Making a Living in Languages (Redux) part 7: Give ‘Em What They Want

Last time: “Can’t Make a Killing From Platforms Without Killing the Community,” in which I said that those who develop a platform rarely recoup their cost directly, and so they might look to reduce their cost through open-source efforts.
Now: How do you create demand for a platform?

[This is an excerpt from a Lisp conference talk I gave in 2002.]

Defining that space of applications for our platform is important. It gives us focus and a context for making design decisions. This feature matters and that one doesn’t. But more importantly, an actual application is our ticket for getting people to use our platform.

Hypothesis: Only applications get people to use platforms.

People don’t adopt a platform because of its potential – they buy into it for what it does for them now: an application that they really want.

Suggestion: Supply at least one application from the beginning, just to promote the platform.

There’s a lot of synergy when the application and the platform are created together, by the same organization. Each development influences the other. If you have to team up your language expertise with some other group’s application domain expertise, that’s cool, too. But remember, the application is the product that people are signing on for, not the platform.

When done properly, the application will spread the platform like a virus. It will expand into several layers of communities. In other words, into neighboring markets:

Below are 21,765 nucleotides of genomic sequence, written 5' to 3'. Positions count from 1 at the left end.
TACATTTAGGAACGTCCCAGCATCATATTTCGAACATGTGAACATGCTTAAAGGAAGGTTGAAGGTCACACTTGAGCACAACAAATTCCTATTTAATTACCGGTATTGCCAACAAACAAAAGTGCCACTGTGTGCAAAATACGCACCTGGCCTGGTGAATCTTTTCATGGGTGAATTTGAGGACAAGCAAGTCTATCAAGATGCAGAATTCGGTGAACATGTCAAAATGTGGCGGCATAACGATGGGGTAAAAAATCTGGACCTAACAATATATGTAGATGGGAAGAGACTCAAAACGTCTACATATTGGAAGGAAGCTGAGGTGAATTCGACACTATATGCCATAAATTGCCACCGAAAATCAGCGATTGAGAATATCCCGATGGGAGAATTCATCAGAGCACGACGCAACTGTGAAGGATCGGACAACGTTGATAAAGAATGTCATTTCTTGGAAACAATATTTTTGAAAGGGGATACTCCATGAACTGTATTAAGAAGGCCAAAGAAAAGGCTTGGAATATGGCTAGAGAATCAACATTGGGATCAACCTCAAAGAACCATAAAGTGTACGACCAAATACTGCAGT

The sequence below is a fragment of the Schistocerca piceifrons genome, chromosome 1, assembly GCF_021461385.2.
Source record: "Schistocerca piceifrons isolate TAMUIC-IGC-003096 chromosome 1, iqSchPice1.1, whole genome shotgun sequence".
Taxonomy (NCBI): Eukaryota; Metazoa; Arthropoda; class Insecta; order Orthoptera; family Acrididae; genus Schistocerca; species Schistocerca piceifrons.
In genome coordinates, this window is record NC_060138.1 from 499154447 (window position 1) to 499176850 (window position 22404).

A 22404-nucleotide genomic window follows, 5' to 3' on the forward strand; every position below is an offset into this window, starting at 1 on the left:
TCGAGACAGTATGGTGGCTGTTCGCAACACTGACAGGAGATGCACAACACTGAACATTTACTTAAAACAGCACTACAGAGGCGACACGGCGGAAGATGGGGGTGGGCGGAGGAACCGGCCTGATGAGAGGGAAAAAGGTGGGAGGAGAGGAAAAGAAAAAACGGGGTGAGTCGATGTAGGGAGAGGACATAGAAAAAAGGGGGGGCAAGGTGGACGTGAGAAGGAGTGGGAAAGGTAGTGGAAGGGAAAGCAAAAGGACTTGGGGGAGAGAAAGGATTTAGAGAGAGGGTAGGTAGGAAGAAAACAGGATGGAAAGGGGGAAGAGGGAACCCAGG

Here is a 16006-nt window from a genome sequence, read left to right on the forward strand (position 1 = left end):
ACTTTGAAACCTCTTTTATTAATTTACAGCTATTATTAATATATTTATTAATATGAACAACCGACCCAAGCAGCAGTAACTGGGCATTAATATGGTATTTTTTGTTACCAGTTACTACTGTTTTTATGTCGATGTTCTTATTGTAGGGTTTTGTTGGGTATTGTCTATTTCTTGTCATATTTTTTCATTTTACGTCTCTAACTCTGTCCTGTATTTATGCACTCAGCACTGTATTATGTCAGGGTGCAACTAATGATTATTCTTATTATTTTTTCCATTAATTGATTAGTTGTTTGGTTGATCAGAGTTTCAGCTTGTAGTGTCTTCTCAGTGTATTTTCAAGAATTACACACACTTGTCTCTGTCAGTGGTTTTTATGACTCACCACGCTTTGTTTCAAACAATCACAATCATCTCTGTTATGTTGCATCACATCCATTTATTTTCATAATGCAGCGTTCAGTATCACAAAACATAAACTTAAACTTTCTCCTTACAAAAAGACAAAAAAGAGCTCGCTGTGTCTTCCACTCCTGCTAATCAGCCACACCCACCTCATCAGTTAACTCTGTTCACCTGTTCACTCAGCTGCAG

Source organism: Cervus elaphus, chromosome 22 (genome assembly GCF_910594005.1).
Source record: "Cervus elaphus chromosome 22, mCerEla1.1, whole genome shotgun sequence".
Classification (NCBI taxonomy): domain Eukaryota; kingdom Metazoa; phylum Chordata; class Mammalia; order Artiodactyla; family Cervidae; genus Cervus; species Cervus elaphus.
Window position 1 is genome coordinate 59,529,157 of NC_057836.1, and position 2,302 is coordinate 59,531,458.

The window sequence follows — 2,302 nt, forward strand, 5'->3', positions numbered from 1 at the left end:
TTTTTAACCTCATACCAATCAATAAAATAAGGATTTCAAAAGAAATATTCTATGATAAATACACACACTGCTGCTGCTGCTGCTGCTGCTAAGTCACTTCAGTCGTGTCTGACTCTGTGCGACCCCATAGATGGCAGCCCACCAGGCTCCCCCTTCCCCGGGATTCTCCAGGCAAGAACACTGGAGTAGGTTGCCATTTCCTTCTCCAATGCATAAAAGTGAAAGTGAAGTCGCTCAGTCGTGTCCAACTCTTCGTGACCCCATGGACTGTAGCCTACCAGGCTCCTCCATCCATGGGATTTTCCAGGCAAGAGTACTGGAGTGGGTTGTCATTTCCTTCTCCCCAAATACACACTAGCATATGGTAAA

The most immediate community is the initial application users. Since the purpose of the application is platform adoption, not revenue, its OK to make the application be free if that will help spread it.

If the application is not only free, but open source, we hope to attract developers to enhance and improve the application.

Given that it’s built on an identifiable and separable platform, a community of developers on the initial application can spin off activity on other applications. The more applications we get, the more demand and validation we have for the common platform. This also generates a market for the developers themselves. Once there’s a market for developers who know this platform, then commercial entities like our example bank can begin to adopt the platform for their internal application development.

With real involvement in the platform comes system developers for the platform itself. The more tools and libraries they create, the richer the platform. This brings us to the state of J2EE in the job listing that I showed earlier.

Sounds good, but how do we go about creating such a scenario? We engineer it!

next: Killer Apps.
Start of nine part series.

About Stearns

Howard Stearns works at High Fidelity, Inc., creating the metaverse. Mr. Stearns has a quarter century experience in systems engineering, applications consulting, and management of advanced software technologies. He was the technical lead of University of Wisconsin's Croquet project, an ambitious project convened by computing pioneer Alan Kay to transform collaboration through 3D graphics and real-time, persistent shared spaces. The CAD integration products Mr. Stearns created for expert system pioneer ICAD set the market standard through IPO and acquisition by Oracle. The embedded systems he wrote helped transform the industrial diamond market. In the early 2000s, Mr. Stearns was named Technology Strategist for Curl, the only startup founded by WWW pioneer Tim Berners-Lee. An expert on programming languages and operating systems, Mr. Stearns created the Eclipse commercial Common Lisp programming implementation. Mr. Stearns has two degrees from M.I.T., and has directed family businesses in early childhood education and publishing.

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